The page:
In terms of choosing books to interest your kids, my motto is "guide, don't decide." Autonomy is really important in building a kid's interest in reading. Here's a common scenario: the parent wants the kid to read Roald Dahl, the kid wants to read Pokemon. I say compromise. Sure, the Pokemon books are fluff, but if that's where the motivation to read for pleasure is, let the kid pursue it without comment or judgement. Then, read the Roald Dahl together.

As for recommended reading lists, we don't have specific summer ones. We have many bookmarks divided by age & interest, but for summer recommendations here in the store, we tend to fly by the seat of our pants.


Tips for parents of school age children:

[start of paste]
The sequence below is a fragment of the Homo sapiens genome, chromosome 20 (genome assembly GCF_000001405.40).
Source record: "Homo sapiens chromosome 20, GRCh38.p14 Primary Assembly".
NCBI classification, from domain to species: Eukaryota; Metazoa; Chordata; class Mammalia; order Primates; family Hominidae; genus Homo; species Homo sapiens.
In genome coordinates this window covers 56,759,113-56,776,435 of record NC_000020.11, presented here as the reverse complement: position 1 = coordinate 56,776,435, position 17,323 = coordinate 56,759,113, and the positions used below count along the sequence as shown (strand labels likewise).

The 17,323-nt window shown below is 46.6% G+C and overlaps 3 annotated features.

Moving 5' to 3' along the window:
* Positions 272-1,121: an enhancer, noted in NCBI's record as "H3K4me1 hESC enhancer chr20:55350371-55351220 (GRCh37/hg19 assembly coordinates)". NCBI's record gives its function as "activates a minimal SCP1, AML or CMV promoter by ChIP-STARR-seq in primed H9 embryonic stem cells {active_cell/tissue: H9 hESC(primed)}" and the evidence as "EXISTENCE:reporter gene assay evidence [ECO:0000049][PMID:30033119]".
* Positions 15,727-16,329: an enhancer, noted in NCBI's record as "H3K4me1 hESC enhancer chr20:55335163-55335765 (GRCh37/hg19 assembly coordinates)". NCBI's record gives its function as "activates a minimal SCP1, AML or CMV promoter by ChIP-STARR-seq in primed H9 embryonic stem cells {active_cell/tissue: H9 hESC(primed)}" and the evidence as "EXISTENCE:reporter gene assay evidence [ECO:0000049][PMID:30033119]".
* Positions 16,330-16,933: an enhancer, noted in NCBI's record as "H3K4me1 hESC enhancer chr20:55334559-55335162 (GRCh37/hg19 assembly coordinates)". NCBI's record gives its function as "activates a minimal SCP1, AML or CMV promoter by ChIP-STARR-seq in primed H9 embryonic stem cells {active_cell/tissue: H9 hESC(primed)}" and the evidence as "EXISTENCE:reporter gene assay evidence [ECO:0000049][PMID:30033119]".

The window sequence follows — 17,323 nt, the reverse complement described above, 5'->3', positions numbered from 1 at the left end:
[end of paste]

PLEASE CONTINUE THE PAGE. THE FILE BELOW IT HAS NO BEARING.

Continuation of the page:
* Ask the Children's Librarian to recommend books based on your child's interests and reading level. Encourage your child to try the book, but don't force it.

* Let your child browse in the library and choose her own recreational reading. Remember that we all like to relax with some light, fun reading sometimes.

* Encourage your child to look in the nonfiction section. It's ok to prefer books about real things rather than stories.

* Continue to read aloud to your child. Hearing new vocabulary and stories will help him or her grow as a reader.

* Providing books is not enough. Talk about what they are reading. Studies show that discussion is essential in gaining comprehension skills.

* Join the library's Summer Reading program. New Yorkers of all ages can post book reviews, create an avatar, and earn virtual badges. The Brooklyn Public Library also has a game children can play all summer long, collecting stickers and winning prizes for reading and visiting the library.

Tips for early childhood, from our website:

In Your Home